When you want to download a piece of shareware/freeware/open source software/whatever, where do you go? Usenet? Napster et. al? Or one of the many centralized and maintained servers? Look at the success of sites like Tucows, Cdrom.com, etc. Why would anyone want to put up with all the inadequacies of either Napster or Usenet when they can save time and effort by downloading a verifiable copy of software (or music/videos) from a legitimate source? What's more, empirically speaking, if Usenet and the like are so efficient, why aren't there any substantial and legitimate downloads on them? In almost every case, the traditional client server method is preferred. Lately we're seeing technologies such as Akamia (sic?) that do a good job of distributing highly demanded downloads across the internet in an efficient and speedy manner, even more reason not to use P2p.

    I just don't buy it. I can't say that P2P will never have a use, but most of the hyped software that supposedly employs it is either silly or illegal--hardly proof of its worth. Also, let me head off an argument that you might make, sometimes we do find certain legitimate downloads are more available using P2P-type systems (because the servers are at excess capacity), but there are generally rare and brief. They tend to happen when demand scales so rapidly that the distributors do not have time to scale. It may be true that some P2P systems do not have this problem, because as demand goes up, so does the replication in a suffiently corresponding amount. But whenever there is a sustained or predictable demand for something, there is almost always a financial incentive to meet the demand (i.e., grow). Once that has happened, P2P is relatively worthless. In other words, on the aggregate, P2P does not hold up against the more established and beter monied methods.

    In my opinion, one need look no further than where and how the monied and legitimate downloads are occuring. It's capitalism in action. It may not be perfect, but it's generally quite efficient. Even when the reasons for the state of things is not immediately apparent, there are often underlying issues that reveal themselves when you re-examine them. The piracy community does not fully enjoy the benefits of capitalism (nor should it). Because it is illegal to pirate goods, it's damn hard to setup a central server and cover your costs (never mind make money). Because legal goods fully enjoy capitalism, they tend to use the more efficient methods (e.g., servers). When there are legitimate and substantial uses for P2P in its current form, then you might say that there is proof that it's worthwhile, but until then it's just a theory.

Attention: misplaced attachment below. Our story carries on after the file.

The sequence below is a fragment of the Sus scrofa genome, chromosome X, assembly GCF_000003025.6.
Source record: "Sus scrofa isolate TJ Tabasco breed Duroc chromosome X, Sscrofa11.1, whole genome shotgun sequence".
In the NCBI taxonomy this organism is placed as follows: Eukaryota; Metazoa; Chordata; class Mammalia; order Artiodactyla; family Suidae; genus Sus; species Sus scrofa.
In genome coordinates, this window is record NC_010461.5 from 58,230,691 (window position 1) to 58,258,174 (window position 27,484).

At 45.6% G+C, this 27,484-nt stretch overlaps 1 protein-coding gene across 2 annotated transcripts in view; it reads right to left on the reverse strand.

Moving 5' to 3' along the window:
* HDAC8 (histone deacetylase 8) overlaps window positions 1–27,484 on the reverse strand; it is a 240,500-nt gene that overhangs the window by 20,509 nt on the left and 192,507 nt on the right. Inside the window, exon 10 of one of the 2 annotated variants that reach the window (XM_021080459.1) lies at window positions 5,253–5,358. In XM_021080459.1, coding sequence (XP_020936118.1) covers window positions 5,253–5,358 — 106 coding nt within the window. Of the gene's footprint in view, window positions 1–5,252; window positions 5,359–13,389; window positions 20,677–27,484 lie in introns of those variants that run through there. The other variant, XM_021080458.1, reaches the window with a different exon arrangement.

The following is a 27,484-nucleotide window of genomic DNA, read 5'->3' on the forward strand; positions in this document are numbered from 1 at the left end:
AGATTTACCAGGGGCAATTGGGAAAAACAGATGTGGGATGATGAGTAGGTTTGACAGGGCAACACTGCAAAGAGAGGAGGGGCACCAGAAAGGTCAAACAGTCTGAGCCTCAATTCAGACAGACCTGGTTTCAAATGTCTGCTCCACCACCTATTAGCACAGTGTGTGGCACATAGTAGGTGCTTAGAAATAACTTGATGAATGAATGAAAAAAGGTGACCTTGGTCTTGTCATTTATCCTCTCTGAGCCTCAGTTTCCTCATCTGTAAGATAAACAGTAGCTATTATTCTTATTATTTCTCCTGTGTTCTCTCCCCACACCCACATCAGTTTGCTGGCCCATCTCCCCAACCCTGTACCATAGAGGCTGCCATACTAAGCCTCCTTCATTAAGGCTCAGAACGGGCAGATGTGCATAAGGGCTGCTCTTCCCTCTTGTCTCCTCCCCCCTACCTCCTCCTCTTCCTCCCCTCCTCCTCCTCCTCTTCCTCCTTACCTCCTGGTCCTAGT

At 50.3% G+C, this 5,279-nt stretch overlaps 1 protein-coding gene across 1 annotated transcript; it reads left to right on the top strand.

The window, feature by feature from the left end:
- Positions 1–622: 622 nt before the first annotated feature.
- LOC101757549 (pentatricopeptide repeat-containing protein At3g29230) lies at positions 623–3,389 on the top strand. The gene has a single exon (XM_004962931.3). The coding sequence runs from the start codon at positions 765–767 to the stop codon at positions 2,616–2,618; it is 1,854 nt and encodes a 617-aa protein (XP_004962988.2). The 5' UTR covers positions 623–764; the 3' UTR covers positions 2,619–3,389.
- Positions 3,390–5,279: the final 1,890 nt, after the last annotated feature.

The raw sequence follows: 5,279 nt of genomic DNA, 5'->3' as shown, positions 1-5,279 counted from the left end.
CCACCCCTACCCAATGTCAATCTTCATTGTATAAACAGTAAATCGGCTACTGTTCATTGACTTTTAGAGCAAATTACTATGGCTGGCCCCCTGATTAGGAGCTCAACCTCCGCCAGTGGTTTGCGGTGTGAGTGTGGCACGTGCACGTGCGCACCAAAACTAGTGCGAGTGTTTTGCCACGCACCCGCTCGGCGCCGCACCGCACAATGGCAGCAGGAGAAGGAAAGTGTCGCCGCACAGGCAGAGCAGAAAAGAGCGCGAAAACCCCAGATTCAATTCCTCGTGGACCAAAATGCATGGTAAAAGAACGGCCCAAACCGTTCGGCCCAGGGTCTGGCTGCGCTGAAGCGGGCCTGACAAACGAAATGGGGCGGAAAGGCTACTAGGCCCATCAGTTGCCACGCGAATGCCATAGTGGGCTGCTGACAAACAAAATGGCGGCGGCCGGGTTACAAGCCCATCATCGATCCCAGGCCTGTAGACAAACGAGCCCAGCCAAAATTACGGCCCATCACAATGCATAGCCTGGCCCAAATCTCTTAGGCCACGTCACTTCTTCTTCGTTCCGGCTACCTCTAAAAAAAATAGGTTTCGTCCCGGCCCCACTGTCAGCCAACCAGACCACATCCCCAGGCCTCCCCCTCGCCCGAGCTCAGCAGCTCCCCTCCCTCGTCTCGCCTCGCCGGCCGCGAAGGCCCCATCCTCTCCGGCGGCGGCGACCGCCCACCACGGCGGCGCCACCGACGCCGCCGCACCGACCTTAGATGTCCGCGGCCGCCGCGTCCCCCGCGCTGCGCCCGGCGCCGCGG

• Now - "Meanwhile, Sherman said his group had ideas about ways of dealing with Gnutella, but wouldn't discuss them publicly."


    Reality - umm, how?

    Spreading FUD about it counts as a "way of dealing" with it, no?

    My Edguy "The Savage Poetry" CDs have this printed on them:

    Do not copy! Virus Danger!

    The manufacturer is neither liable for computer
    crashes nor hard drive failures nor data loss!!!

    It may be a laughable "way of dealing with it" but it's still a way. ;-) Saying that they have a way to deal with Gnutella (thereby making some Gnutella users hesitant or nervous, perhaps) is an action in itself.


    ---
  • What do you expect from a company that's incompetent at both Internet and telephony?

  • Whatcha gonna use if they do outlaw FTP? HTTP?
  • They use a wide variety of networks, including dialups. Start blocking them and they will just use more. There's two sides to "cat and mouse".
  • There are really several issues at hand.
    1) Napster, the company, and it's trial
    2) Client-server technology
    3) Peer-Peer technoogy.

    1) Napster & the lawsuit. The real issue here is that Napster is a company, and as a company, was attempting to profit, knowing their service would be wildly popular because people would use it primarily to pirate music. OpenNap servers, being non-profit, might have a way around this.. it's one thign to make money off contributory infringement.. it's another to do something for free.
    2) Napster is based on the client-server model.... lots of clients, few servers... you take out the servers, you shut down the model. It has an easily-attackable point. OpenNap servers also suffer this same problem.
    3) In the peer-to-peer model (god I hate that buzzword though..) we merely use the bandwidth and computing power available to us to all share things with each other, in a decentralized fashion. This is really how things MUST go in the future; it leaves no single point of attack. Evenetualy I predict that Instant-messaging clients (icq) and other technologies will al come under legal attack simply because there is a way to do so.